CANADA – Jon Dela Cruz – The use of the blockchain technology for overseas money transfers limited to startups until now, but it appears that banks don’t want to be left out of the race either.
Crédit Agricole, a French bank, through an announcement in January 2018, mentioned it will start using Ripple’s blockchain technology on a trial basis. This is so it may improve the efficiency of money transfers for customers who live in close proximity to the Swiss border. These transfers usually take up to three working days to process. With the new collaboration, they will take no more than a few minutes.
Customers can avail of this service using smartphones and they can make real-time bank-to-bank transfers in local currencies. These time-stamped records, as is the case with all things blockchain, cannot be falsified.
The FinTech Effect
Banks and high-street brokers dominated the overseas money transfer industry until the turn of the last century, when technological advances led to the arrival of several FinTech companies. Now, if you compare FinTech companies such as TransferWise and WorldRemit with older players such as and Western Union and MoneyGram, you will notice that the former score over than the latter across different parameters. With FinTech entering this realm, sending money overseas has become more cost-effective and quicker.
The Blockchain Effect
If you use the services of a FinTech company to send money overseas, you lose money in the process of converting currencies. According to the World Bank, people still pay an average of 7.09% of the amount they transfer as fees in different forms. This is mainly because of banks that handle these transactions at both ends.
If you use blockchain you can easily eliminate banks from the picture, and it will lead to an even more cost-effective method to send money overseas. Besides, the digital and decentralized nature of cryptocurrencies such as Bitcoin, Peercoin, and Ethereum makes them perfectly well suited for making and receiving international payments. Blockchain also holds the potential to streamline and simplify the Know Your Customer (KYC) process.
Who Will it Benefit
In 2016, around US $429 billion made its way to third-world countries in the form of remittances. Many people who end up receiving these payments remain unbanked, although most have access to mobile phones. Notable populations of unbanked people still exist in parts of Asia, Africa, and South America. With blockchain simplifying how people can make and receive cross-border payments, the unbanked population that depends on receiving money from others countries is set to benefit.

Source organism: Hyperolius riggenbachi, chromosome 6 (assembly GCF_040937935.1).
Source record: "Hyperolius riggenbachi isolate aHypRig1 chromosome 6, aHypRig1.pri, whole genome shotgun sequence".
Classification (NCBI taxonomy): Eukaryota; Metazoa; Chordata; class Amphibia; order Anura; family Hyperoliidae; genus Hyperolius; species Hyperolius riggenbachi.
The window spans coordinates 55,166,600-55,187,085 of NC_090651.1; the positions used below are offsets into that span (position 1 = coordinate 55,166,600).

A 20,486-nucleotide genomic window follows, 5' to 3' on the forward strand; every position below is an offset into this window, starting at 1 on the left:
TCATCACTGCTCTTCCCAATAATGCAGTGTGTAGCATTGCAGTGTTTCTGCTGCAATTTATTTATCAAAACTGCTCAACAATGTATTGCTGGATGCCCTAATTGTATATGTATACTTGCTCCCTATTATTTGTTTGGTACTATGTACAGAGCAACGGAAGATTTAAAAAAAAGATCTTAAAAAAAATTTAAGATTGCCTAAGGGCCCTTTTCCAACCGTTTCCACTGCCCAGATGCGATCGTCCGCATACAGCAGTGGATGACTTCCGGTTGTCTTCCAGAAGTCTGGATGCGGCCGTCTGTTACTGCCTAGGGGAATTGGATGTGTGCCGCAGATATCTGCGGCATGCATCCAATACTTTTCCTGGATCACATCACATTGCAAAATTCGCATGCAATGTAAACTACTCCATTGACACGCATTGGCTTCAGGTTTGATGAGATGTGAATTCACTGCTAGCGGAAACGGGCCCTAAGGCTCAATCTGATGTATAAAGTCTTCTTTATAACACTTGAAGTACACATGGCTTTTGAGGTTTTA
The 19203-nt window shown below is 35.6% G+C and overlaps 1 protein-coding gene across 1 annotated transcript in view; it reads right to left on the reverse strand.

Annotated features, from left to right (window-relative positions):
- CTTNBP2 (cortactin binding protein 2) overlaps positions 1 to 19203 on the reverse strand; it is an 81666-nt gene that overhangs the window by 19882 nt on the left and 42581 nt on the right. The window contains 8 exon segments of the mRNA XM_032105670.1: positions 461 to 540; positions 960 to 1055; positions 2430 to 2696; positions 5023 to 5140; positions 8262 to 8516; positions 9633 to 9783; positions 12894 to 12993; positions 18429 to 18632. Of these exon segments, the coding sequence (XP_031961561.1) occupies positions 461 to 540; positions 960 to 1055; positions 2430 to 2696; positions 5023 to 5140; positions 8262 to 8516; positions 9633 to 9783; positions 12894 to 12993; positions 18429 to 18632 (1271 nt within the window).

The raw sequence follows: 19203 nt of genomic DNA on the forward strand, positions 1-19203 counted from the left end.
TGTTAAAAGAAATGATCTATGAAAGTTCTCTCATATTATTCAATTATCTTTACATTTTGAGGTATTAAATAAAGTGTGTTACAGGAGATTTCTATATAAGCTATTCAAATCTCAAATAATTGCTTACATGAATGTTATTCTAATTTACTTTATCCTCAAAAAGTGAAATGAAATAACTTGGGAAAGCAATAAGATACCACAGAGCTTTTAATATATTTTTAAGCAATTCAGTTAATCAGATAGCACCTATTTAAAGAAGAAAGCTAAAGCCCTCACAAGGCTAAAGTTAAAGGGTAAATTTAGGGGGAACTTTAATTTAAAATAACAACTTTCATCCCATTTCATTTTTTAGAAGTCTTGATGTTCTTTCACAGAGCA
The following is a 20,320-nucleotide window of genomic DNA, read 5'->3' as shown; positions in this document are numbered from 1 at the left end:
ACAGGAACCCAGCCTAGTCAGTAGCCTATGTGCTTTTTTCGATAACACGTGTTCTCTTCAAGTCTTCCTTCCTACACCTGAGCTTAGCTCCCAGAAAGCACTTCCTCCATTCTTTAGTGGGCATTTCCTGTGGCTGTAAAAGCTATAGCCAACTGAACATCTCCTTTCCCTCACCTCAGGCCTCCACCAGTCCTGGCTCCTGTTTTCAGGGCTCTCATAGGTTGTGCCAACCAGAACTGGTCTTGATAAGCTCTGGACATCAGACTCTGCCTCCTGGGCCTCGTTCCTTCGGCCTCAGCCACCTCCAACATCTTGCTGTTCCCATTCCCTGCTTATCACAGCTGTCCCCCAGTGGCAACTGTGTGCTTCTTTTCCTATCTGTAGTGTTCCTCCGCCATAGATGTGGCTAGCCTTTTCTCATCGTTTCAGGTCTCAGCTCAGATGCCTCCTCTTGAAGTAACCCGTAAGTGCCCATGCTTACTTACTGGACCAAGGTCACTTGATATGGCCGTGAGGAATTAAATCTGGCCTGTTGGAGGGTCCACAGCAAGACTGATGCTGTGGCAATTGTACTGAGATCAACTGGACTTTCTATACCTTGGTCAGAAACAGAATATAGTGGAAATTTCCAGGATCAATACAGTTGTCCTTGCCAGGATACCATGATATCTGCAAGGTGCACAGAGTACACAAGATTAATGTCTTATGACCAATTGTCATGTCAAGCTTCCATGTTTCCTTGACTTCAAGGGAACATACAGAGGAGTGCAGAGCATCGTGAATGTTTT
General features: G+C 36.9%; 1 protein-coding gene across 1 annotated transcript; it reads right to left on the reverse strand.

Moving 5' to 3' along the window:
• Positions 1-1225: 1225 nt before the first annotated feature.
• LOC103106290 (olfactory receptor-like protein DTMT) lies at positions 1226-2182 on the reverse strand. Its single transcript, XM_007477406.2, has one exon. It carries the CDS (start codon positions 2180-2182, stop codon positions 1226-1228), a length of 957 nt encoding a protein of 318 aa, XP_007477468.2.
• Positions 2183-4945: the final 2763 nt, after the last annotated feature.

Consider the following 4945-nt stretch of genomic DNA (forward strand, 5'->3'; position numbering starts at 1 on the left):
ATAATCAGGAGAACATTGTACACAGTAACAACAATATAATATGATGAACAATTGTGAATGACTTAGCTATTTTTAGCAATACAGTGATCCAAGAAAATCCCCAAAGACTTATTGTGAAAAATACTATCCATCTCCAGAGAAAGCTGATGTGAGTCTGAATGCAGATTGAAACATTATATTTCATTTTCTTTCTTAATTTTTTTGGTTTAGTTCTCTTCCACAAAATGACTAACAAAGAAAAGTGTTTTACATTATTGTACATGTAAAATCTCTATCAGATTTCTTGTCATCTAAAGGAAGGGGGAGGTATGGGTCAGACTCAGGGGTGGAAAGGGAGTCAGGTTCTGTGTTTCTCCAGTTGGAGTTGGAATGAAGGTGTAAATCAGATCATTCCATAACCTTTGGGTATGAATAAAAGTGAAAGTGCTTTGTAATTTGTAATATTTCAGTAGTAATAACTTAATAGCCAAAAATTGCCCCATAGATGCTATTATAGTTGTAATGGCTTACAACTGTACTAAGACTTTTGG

Given that blockchain technology will make overseas money transfers more cost-effective and secure, its use will also find growing acceptance the world over.
Is it Safe?
Companies that let you transfer money using blockchain technology rely on the same encryption levels to keep your information secure as banks and FinTech companies. However, since banks and typical money transfer companies work in a centralized manner, they remain vulnerable to hacking. This is not the case with companies that use the decentralized blockchain technology, where entries in the digital ledger remain tamper-proof.
The New Entrants
While several startups are looking at using blockchain technology to facilitate overseas money transfers, it does not look like the older players are in a hurry to adapt to this technology or integrate it in their existing offerings. Some of the new companies that are using blockchain to simplify how cross-border payments are made include:
The peer-to-peer overseas money transfer system that the blockchain technology depends on eliminates the need for middlemen in the form of banks. Its growing popularity is partly because of its decentralized nature and in part because of its cost-effectiveness. The future will only see a further rise in the use of blockchain technology to make and receive cross-border payments.
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